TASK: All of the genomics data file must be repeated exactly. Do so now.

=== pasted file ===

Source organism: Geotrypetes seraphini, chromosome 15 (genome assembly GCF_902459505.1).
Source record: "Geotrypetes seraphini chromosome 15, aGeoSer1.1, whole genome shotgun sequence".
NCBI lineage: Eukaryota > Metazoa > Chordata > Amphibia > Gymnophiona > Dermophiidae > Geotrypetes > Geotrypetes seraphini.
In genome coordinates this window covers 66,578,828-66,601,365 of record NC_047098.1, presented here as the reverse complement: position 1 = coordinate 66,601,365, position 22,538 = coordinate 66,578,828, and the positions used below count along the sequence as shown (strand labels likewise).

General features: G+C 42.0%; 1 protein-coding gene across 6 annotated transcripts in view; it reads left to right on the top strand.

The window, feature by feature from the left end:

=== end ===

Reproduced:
Source organism: Geotrypetes seraphini, chromosome 15 (genome assembly GCF_902459505.1).
Source record: "Geotrypetes seraphini chromosome 15, aGeoSer1.1, whole genome shotgun sequence".
NCBI lineage: Eukaryota > Metazoa > Chordata > Amphibia > Gymnophiona > Dermophiidae > Geotrypetes > Geotrypetes seraphini.
In genome coordinates this window covers 66,578,828-66,601,365 of record NC_047098.1, presented here as the reverse complement: position 1 = coordinate 66,601,365, position 22,538 = coordinate 66,578,828, and the positions used below count along the sequence as shown (strand labels likewise).

General features: G+C 42.0%; 1 protein-coding gene across 6 annotated transcripts in view; it reads left to right on the top strand.

The window, feature by feature from the left end: